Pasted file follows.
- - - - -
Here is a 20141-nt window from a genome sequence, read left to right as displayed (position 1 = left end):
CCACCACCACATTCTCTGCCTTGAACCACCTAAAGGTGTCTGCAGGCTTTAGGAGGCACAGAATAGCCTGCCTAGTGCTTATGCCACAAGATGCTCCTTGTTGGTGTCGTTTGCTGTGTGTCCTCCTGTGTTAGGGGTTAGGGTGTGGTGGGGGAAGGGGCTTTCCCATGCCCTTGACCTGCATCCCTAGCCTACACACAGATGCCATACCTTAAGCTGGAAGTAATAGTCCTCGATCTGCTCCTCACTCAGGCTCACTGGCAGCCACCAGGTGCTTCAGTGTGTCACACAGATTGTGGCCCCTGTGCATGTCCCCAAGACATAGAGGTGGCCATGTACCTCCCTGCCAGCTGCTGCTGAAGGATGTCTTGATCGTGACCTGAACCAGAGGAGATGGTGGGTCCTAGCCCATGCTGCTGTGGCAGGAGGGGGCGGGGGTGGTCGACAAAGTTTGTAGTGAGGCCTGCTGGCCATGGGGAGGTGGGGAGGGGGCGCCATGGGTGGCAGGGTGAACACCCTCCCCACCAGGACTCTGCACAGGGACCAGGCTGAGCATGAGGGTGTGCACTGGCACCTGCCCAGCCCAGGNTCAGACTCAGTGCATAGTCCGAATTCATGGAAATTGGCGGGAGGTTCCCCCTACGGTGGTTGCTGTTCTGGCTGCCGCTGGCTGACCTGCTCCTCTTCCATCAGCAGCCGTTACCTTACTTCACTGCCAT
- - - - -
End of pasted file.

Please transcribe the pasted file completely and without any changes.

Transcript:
Here is a 20141-nt window from a genome sequence, read left to right as displayed (position 1 = left end):
CCACCACCACATTCTCTGCCTTGAACCACCTAAAGGTGTCTGCAGGCTTTAGGAGGCACAGAATAGCCTGCCTAGTGCTTATGCCACAAGATGCTCCTTGTTGGTGTCGTTTGCTGTGTGTCCTCCTGTGTTAGGGGTTAGGGTGTGGTGGGGGAAGGGGCTTTCCCATGCCCTTGACCTGCATCCCTAGCCTACACACAGATGCCATACCTTAAGCTGGAAGTAATAGTCCTCGATCTGCTCCTCACTCAGGCTCACTGGCAGCCACCAGGTGCTTCAGTGTGTCACACAGATTGTGGCCCCTGTGCATGTCCCCAAGACATAGAGGTGGCCATGTACCTCCCTGCCAGCTGCTGCTGAAGGATGTCTTGATCGTGACCTGAACCAGAGGAGATGGTGGGTCCTAGCCCATGCTGCTGTGGCAGGAGGGGGCGGGGGTGGTCGACAAAGTTTGTAGTGAGGCCTGCTGGCCATGGGGAGGTGGGGAGGGGGCGCCATGGGTGGCAGGGTGAACACCCTCCCCACCAGGACTCTGCACAGGGACCAGGCTGAGCATGAGGGTGTGCACTGGCACCTGCCCAGCCCAGGNTCAGACTCAGTGCATAGTCCGAATTCATGGAAATTGGCGGGAGGTTCCCCCTACGGTGGTTGCTGTTCTGGCTGCCGCTGGCTGACCTGCTCCTCTTCCATCAGCAGCCGTTACCTTACTTCACTGCCAT